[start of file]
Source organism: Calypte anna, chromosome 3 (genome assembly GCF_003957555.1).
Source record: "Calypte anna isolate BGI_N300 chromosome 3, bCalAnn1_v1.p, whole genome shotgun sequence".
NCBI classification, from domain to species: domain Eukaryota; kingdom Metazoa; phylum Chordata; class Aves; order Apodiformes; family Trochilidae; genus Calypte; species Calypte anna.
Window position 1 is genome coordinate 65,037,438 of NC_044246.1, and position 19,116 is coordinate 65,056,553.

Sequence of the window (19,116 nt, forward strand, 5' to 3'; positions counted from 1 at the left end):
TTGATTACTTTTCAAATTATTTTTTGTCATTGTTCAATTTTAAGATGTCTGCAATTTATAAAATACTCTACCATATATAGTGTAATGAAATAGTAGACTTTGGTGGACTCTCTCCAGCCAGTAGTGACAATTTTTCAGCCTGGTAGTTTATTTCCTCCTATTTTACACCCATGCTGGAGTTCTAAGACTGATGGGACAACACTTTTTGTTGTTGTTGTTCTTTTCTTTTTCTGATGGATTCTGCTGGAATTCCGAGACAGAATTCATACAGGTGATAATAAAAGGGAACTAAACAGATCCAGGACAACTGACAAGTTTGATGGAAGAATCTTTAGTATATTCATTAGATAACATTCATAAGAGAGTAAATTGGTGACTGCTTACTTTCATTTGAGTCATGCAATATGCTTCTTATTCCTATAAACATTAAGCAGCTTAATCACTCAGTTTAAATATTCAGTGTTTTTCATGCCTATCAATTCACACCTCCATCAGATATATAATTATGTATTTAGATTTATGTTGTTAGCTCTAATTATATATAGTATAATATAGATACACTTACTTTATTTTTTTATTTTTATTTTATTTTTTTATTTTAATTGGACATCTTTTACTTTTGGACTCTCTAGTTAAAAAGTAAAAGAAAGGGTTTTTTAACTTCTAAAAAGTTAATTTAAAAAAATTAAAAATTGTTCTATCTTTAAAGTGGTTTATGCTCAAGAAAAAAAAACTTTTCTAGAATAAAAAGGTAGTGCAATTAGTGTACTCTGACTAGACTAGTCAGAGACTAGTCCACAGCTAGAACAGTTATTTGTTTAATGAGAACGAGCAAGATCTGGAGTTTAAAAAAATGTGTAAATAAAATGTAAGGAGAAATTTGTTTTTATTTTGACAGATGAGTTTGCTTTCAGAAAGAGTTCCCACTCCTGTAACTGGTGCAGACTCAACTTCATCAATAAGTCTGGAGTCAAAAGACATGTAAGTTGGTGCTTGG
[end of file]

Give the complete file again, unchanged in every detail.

Source organism: Calypte anna, chromosome 3 (genome assembly GCF_003957555.1).
Source record: "Calypte anna isolate BGI_N300 chromosome 3, bCalAnn1_v1.p, whole genome shotgun sequence".
NCBI classification, from domain to species: domain Eukaryota; kingdom Metazoa; phylum Chordata; class Aves; order Apodiformes; family Trochilidae; genus Calypte; species Calypte anna.
Window position 1 is genome coordinate 65,037,438 of NC_044246.1, and position 19,116 is coordinate 65,056,553.

Sequence of the window (19,116 nt, forward strand, 5' to 3'; positions counted from 1 at the left end):
TTGATTACTTTTCAAATTATTTTTTGTCATTGTTCAATTTTAAGATGTCTGCAATTTATAAAATACTCTACCATATATAGTGTAATGAAATAGTAGACTTTGGTGGACTCTCTCCAGCCAGTAGTGACAATTTTTCAGCCTGGTAGTTTATTTCCTCCTATTTTACACCCATGCTGGAGTTCTAAGACTGATGGGACAACACTTTTTGTTGTTGTTGTTCTTTTCTTTTTCTGATGGATTCTGCTGGAATTCCGAGACAGAATTCATACAGGTGATAATAAAAGGGAACTAAACAGATCCAGGACAACTGACAAGTTTGATGGAAGAATCTTTAGTATATTCATTAGATAACATTCATAAGAGAGTAAATTGGTGACTGCTTACTTTCATTTGAGTCATGCAATATGCTTCTTATTCCTATAAACATTAAGCAGCTTAATCACTCAGTTTAAATATTCAGTGTTTTTCATGCCTATCAATTCACACCTCCATCAGATATATAATTATGTATTTAGATTTATGTTGTTAGCTCTAATTATATATAGTATAATATAGATACACTTACTTTATTTTTTTATTTTTATTTTATTTTTTTATTTTAATTGGACATCTTTTACTTTTGGACTCTCTAGTTAAAAAGTAAAAGAAAGGGTTTTTTAACTTCTAAAAAGTTAATTTAAAAAAATTAAAAATTGTTCTATCTTTAAAGTGGTTTATGCTCAAGAAAAAAAAACTTTTCTAGAATAAAAAGGTAGTGCAATTAGTGTACTCTGACTAGACTAGTCAGAGACTAGTCCACAGCTAGAACAGTTATTTGTTTAATGAGAACGAGCAAGATCTGGAGTTTAAAAAAATGTGTAAATAAAATGTAAGGAGAAATTTGTTTTTATTTTGACAGATGAGTTTGCTTTCAGAAAGAGTTCCCACTCCTGTAACTGGTGCAGACTCAACTTCATCAATAAGTCTGGAGTCAAAAGACATGTAAGTTGGTGCTTGG